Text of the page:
Fannie Mae asked lenders, as part of its third quarter Mortgage Lender Sentiment Survey about their digital transformation efforts. The company says that, in previous surveys, lenders have consistently shown a strong interest in leveraging technology to improve both the front-end consumer experience and back-end operational efficiency.
Lenders were asked four questions:
1. Between improving the front-end consumer borrower experience and the back-end operational efficiency to reduce origination costs, which area drives more lenders' digital transformation efforts?
2. How successful do lenders view their front-end digital transformation efforts versus their back-end efforts? Which area has a higher success rate? How successful do lenders view the scope and the impact of their digital transformation initiatives?
3. What specific areas do lenders focus on when they say they want to improve the consumer borrower experience?
4.How do lenders assess their own omni-channel customer service practice, in comparison to the results from two years ago (Q3 2017)?
Forty-four percent of lenders indicated they tend to prioritize improving the front-end consumer experience, while 18 percent of lenders reported leaning toward improving back-end operational efficiency. Thirty-six percent of lenders gave approximately equal weight to each.
Lenders considered the most important parts of the borrower experience to be reducing the cycle time, providing more user-friendly loan application platforms and training their staff to be "consultative." Reducing borrower costs was generally considered less important.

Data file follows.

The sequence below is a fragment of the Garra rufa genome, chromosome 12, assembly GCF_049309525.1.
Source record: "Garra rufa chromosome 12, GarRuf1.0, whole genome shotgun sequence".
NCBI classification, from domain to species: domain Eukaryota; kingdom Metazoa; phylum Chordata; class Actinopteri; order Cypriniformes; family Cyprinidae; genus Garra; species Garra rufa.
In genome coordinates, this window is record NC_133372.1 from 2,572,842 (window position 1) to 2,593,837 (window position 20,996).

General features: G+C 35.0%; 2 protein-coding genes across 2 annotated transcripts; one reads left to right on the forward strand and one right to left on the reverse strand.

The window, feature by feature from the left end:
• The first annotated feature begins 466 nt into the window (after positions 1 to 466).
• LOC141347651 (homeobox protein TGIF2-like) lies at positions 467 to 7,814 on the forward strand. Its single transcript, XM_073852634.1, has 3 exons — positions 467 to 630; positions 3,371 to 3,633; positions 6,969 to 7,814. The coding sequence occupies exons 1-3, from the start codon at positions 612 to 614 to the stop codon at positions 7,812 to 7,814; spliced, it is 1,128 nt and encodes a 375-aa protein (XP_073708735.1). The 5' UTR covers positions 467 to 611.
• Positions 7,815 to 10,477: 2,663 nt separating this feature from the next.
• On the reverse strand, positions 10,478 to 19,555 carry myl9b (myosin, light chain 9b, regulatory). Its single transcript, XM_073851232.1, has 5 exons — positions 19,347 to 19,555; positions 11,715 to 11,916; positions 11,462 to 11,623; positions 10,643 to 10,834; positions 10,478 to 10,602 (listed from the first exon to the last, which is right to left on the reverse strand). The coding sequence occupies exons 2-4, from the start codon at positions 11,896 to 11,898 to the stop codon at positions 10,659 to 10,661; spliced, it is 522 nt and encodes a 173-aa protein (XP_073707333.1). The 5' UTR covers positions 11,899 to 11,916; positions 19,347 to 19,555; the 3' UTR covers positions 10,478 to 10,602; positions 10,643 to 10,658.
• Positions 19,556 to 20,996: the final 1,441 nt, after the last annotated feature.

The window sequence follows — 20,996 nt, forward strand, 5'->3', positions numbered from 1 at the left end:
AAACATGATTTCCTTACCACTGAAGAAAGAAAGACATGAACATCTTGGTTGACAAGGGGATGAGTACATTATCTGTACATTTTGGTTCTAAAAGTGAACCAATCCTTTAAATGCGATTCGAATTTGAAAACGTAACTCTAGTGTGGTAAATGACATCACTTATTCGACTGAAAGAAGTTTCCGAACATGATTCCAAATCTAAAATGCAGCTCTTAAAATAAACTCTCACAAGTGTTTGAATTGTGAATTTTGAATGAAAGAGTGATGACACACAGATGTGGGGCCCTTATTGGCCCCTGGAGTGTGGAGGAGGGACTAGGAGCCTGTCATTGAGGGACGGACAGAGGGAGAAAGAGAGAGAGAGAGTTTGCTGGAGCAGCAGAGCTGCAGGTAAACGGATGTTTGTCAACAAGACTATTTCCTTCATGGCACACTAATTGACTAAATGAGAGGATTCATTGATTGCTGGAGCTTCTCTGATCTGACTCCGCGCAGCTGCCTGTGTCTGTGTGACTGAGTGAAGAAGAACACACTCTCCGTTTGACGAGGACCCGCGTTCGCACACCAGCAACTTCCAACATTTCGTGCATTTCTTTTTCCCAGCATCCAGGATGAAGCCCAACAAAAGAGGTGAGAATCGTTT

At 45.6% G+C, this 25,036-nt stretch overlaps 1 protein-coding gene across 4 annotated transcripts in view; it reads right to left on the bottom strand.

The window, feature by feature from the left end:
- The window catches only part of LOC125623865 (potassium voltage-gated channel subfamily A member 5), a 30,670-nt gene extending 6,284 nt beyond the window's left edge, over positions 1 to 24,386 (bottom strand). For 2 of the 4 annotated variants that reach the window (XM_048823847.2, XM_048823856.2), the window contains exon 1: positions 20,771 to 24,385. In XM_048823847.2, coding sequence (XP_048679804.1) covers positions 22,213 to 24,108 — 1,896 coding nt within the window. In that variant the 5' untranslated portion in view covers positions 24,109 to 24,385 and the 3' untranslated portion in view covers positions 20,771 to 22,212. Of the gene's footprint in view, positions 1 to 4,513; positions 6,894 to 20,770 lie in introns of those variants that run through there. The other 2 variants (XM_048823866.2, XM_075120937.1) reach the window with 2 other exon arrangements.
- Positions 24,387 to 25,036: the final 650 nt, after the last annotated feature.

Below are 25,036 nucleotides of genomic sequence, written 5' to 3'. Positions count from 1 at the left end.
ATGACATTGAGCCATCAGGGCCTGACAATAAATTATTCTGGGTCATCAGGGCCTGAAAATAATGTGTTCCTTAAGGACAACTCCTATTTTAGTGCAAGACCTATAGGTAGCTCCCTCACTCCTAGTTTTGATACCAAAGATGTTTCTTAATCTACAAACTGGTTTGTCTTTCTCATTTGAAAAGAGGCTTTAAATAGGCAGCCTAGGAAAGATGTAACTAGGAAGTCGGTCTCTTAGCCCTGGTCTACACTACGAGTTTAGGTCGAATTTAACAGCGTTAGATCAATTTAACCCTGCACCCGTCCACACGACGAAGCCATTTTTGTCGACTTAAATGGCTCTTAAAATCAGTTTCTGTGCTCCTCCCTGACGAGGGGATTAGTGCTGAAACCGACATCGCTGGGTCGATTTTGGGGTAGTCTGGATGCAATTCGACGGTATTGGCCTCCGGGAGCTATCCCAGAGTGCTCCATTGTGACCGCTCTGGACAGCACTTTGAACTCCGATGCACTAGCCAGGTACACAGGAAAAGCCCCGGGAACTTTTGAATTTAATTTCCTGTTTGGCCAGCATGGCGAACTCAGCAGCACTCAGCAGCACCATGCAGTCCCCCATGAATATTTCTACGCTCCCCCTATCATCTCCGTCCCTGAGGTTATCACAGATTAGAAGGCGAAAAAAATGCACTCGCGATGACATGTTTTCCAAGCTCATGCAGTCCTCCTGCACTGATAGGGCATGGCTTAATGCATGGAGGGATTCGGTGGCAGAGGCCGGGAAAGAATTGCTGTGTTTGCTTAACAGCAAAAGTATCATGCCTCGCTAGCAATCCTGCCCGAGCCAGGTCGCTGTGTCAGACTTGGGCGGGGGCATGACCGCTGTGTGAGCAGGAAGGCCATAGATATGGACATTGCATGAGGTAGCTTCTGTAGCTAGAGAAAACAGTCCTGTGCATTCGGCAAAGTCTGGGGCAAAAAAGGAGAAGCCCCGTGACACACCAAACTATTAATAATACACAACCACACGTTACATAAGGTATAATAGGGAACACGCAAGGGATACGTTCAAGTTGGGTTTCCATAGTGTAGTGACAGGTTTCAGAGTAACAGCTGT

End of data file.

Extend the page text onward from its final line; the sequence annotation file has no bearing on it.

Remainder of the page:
Lender responses indicated that they prefer to invest in front in solutions and perceive them as more successful than their back-end efforts.
Fannie Mae notes that mortgage origination is complex. It involves many players and many processes to transmit large volumes of data among a series of interconnected parties, including consumers, investors, and an array of service providers and stakeholders. Back-end operations are inherently more complicated than the front-end borrower experience. While most lenders cited the implementation of a Point-of-Sale (POS) system as a success example on the front-end, it is more difficult to implement a single solution to transform back-end operations.
There are other roadblocks to transforming back-end operations including a talent shortage for digitizing legacy systems and less ability to justify the effort. It is more difficult to calculate returns on those changes than transformation on the front end and returns may take a while to manifest themselves. But eventually the investments help to reduce human errors and do-overs and also translate fixed labor costs into variable costs, allowing a business to scale capacity up or down as the market expands or contracts.
When evaluating their transformation efforts, 21 percent of respondents considered their front-end efforts to be very successful versus 11 percent who viewed their back-end efforts that way. Sixty-six percent saw the front-end efforts as somewhat successful while 58 percent said that about back-end changes. A total of 13 percent said front-end efforts were not very or not at all successful while those responses on the back end totaled 31 percent.
When asked about transformation efforts overall, two-thirds were "somewhat satisfied" with both the impact and the scope. Dissatisfaction with either registered in the high teens.
Most lenders believe their organization's omni-channel customer service is quite strong. However, fewer gave themselves an excellent rating than when asked the question two years earlier.